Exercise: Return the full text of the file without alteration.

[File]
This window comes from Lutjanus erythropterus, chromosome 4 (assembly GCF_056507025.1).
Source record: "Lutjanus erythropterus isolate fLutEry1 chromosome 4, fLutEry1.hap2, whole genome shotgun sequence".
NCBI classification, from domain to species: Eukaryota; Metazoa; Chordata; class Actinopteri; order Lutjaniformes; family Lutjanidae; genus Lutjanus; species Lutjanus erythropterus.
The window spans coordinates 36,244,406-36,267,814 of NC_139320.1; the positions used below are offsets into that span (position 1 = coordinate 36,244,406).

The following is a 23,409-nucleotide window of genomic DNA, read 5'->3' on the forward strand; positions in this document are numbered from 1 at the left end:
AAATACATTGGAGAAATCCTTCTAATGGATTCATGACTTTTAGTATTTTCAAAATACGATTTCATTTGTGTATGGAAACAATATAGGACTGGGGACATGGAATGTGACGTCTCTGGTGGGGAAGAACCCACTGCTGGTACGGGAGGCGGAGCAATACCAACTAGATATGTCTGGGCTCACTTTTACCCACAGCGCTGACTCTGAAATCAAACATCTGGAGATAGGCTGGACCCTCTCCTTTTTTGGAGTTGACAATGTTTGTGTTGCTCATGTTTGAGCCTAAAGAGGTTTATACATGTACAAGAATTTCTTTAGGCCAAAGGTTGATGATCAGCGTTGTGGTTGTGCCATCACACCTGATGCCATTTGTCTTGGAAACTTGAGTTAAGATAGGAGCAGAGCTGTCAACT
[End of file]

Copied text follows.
This window comes from Lutjanus erythropterus, chromosome 4 (assembly GCF_056507025.1).
Source record: "Lutjanus erythropterus isolate fLutEry1 chromosome 4, fLutEry1.hap2, whole genome shotgun sequence".
NCBI classification, from domain to species: Eukaryota; Metazoa; Chordata; class Actinopteri; order Lutjaniformes; family Lutjanidae; genus Lutjanus; species Lutjanus erythropterus.
The window spans coordinates 36,244,406-36,267,814 of NC_139320.1; the positions used below are offsets into that span (position 1 = coordinate 36,244,406).

The following is a 23,409-nucleotide window of genomic DNA, read 5'->3' on the forward strand; positions in this document are numbered from 1 at the left end:
AAATACATTGGAGAAATCCTTCTAATGGATTCATGACTTTTAGTATTTTCAAAATACGATTTCATTTGTGTATGGAAACAATATAGGACTGGGGACATGGAATGTGACGTCTCTGGTGGGGAAGAACCCACTGCTGGTACGGGAGGCGGAGCAATACCAACTAGATATGTCTGGGCTCACTTTTACCCACAGCGCTGACTCTGAAATCAAACATCTGGAGATAGGCTGGACCCTCTCCTTTTTTGGAGTTGACAATGTTTGTGTTGCTCATGTTTGAGCCTAAAGAGGTTTATACATGTACAAGAATTTCTTTAGGCCAAAGGTTGATGATCAGCGTTGTGGTTGTGCCATCACACCTGATGCCATTTGTCTTGGAAACTTGAGTTAAGATAGGAGCAGAGCTGTCAACT